Tailwind CSS is a utility-first CSS framework that makes it easy to build outstanding design systems. It's based on the philosophy that pretty much anything you can do with CSS, you can achieve it directly by adding a bunch of utility classes directly in your HTML. Angular, on the other hand, is a platform that allows you to build high-quality enterprise applications. Combine Angular with Tailwind CSS, and you have a perfect stack for building top-notch web applications.

Tailwind is a PostCSS plugin, but unfortunately, the Angular CLI, although it uses PostCSS under the hood for some operations, doesn't support PostCSS plugins as of today. So adding Tailwind to your Angular application isn't as easy as it should be.

In this article, I will walk you through how you can circumvent this limitation, and add Tailwind CSS to your Angular application.

1. Install the needed dependencies

Let's start by installing the required dependencies via npm:

npm install tailwindcss postcss-cli

or if you're using Yarn as package manager:

yarn add tailwindcss postcss-cli

2. Create your configuration files

 npx tailwind init -p

This command will create two configuration files: tailwind.config.js and postcss.config.js.

The tailwind.config.js file contains our Tailwind CSS configuration. This is where you can customize your design system and other Tailwind options.

The postcss.config.js file holds our PostCSS configuration. This is where you define all your PostCSS plugins.

3. Configure Purge CSS

Tailwind provides out of the box support for Purge CSS—a tool that will remove all unused Tailwind utilities classes. Open the tailwind.config.js file and replace its content with the following:

module.exports = {
 purge: ['./src/**/*.html', './src/**/*.ts', './projects/**/*.html', './projects/**/*.ts'],
 theme: {
   extend: {},
 },
 variants: {},
 plugins: [],
}

We need this because Tailwind generate thousands of CSS classes by default—many of which we won't use in your application. The configuration above tells Purge CSS to analyze all the HTML and TypeScript files inside the src and projects folders and remove any CSS class that is not used inside those files. This will leave you with a very lightweight CSS bundle.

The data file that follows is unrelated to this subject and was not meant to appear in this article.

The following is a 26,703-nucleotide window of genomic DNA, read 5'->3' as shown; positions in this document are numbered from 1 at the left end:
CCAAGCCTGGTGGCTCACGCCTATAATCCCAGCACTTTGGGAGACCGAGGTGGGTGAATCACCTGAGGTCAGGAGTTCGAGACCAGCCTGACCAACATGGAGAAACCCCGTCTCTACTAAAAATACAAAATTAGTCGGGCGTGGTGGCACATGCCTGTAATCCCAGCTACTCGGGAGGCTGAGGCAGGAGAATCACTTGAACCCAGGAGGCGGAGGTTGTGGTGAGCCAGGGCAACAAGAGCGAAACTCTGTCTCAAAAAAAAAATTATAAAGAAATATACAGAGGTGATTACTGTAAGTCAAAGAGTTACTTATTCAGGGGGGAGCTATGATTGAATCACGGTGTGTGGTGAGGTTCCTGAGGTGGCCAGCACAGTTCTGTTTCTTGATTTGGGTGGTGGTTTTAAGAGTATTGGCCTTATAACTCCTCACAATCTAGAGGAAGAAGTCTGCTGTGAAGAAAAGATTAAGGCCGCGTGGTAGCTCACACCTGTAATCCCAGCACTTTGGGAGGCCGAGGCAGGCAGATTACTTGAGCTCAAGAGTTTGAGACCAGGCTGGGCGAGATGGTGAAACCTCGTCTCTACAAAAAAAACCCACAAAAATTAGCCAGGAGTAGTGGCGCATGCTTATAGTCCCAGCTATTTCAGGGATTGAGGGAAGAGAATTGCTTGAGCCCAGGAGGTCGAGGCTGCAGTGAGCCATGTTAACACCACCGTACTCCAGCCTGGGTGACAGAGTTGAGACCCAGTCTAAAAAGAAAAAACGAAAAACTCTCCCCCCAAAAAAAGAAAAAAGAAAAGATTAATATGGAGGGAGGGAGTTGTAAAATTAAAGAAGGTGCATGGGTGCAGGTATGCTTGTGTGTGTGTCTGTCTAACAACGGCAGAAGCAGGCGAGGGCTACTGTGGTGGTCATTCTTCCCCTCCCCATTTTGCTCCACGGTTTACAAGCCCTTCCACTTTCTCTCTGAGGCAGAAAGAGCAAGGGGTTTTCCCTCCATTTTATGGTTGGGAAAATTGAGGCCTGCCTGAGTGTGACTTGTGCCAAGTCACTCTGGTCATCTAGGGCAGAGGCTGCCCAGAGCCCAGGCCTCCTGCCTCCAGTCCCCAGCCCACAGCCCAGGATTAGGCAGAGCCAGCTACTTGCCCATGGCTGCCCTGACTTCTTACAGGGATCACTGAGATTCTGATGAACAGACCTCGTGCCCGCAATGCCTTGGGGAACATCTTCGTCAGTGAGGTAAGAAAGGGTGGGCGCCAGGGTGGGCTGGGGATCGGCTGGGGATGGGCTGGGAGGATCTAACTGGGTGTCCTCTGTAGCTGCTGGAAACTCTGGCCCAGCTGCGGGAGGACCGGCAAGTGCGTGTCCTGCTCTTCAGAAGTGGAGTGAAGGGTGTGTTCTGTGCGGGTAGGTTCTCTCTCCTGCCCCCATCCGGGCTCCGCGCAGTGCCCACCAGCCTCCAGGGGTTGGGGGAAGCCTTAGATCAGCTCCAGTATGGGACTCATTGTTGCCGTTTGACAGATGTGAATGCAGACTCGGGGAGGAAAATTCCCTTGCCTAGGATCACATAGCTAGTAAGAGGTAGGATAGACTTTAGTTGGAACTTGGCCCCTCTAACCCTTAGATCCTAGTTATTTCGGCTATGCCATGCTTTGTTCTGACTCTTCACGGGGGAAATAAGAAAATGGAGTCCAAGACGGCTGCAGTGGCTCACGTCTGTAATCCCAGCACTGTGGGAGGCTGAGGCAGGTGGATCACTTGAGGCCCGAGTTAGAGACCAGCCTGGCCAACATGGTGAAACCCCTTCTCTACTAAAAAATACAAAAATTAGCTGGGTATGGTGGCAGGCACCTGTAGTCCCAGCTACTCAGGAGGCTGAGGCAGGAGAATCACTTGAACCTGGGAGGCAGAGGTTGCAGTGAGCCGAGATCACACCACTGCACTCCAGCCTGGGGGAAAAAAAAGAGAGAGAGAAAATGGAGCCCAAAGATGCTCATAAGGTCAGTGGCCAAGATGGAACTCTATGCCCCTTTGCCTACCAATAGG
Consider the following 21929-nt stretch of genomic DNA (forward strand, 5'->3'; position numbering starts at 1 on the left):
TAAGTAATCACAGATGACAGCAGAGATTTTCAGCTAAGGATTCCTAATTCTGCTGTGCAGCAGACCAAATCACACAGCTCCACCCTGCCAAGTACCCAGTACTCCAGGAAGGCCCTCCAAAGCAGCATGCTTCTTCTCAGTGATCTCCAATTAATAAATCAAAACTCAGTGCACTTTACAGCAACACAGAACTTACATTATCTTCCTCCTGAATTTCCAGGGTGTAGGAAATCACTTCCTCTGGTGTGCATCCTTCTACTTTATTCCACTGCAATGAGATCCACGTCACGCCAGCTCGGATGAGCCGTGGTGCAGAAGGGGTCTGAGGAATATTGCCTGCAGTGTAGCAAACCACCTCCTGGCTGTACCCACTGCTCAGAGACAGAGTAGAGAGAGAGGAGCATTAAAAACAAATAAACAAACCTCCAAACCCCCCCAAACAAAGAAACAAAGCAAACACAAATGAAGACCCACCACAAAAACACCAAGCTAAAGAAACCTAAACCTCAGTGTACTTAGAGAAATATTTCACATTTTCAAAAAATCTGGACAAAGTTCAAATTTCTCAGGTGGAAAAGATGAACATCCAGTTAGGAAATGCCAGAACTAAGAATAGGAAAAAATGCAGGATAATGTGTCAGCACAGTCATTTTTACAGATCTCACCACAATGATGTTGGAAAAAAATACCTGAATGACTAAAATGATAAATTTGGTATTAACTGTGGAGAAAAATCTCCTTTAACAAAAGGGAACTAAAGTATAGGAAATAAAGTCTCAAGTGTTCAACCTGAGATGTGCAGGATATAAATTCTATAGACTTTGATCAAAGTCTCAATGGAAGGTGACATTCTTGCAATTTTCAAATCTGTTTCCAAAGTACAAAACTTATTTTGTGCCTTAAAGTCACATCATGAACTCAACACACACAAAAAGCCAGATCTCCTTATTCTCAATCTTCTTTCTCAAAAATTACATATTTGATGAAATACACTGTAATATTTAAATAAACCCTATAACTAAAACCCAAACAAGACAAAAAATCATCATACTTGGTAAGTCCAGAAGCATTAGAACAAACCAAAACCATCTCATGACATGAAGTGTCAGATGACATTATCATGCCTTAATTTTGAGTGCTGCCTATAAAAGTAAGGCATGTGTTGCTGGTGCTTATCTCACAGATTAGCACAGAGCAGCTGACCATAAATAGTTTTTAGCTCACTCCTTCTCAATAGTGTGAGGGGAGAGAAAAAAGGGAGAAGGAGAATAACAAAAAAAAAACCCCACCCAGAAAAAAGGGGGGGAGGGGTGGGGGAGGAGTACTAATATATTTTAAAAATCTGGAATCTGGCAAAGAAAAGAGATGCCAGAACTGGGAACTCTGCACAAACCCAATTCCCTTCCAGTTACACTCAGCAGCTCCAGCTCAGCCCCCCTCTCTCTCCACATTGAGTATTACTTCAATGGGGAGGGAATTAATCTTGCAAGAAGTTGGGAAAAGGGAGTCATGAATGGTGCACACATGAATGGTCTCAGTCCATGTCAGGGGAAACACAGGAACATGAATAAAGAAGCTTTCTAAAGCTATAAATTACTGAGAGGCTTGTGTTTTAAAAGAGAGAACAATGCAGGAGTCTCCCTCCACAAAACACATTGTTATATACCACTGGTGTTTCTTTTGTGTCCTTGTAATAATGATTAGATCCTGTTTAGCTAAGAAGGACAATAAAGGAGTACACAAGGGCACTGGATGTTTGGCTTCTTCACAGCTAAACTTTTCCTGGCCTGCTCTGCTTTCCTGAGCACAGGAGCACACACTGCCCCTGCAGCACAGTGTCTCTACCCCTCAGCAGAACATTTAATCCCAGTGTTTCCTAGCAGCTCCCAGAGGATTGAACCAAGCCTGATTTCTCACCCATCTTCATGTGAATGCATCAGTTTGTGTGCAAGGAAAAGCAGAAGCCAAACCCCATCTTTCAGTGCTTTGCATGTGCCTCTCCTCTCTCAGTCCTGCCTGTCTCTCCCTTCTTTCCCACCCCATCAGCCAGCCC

4. Update the PostCSS configuration file

Open the postcss.config.js file and remove the autoprefixer plugin from the PostCSS configuration file. The content of the postcss.config.js should be as follows:

module.exports = {
  plugins: {
    tailwindcss: {}
  }
}

We do so because the Angular CLI will take care of adding all the vendor prefixes when processing our CSS. Under the hood, the Angular CLI uses PostCSS and the autoprefixer plugin.

5. Create your PostCSS source file

Create a file named src/style.pcss with the following content:

@tailwind base;
@tailwind components;
@tailwind utilities;
Be careful: the extension of this file is pcss, not css.

This file uses the @tailwind directive. PostCSS will process this directive and will inject Tailwind's base, components, and utilities classes into the src/styles.css file that will be consumed by the Angular CLI.

6. Add npm scripts to process our CSS

To process our PostCSS source file, add the following npm scripts to your package.json file:

{
  "scripts": {
    "postcss:build": "postcss src/styles.pcss -o src/styles.css",
  	"prestart": "npm run postcss:build",
  	"prebuild": "npm run postcss:build -- --env=production"
	}
}

With this configuration, whenever you start your Angular application using the npm start script, the PostCSS process will run and generate the full set of utilities inside the src/styles.css file.

Whenever we build our Angular application using the npm run build script, PostCSS will run in production mode which will activate the PurgeCSS plugin. Therefore, only the subset of the utilities you are using in your application will be generated inside the src/styles.css file.

7. Enjoy!

Now you can start your Angular application and enjoy using Tailwind:

npm start

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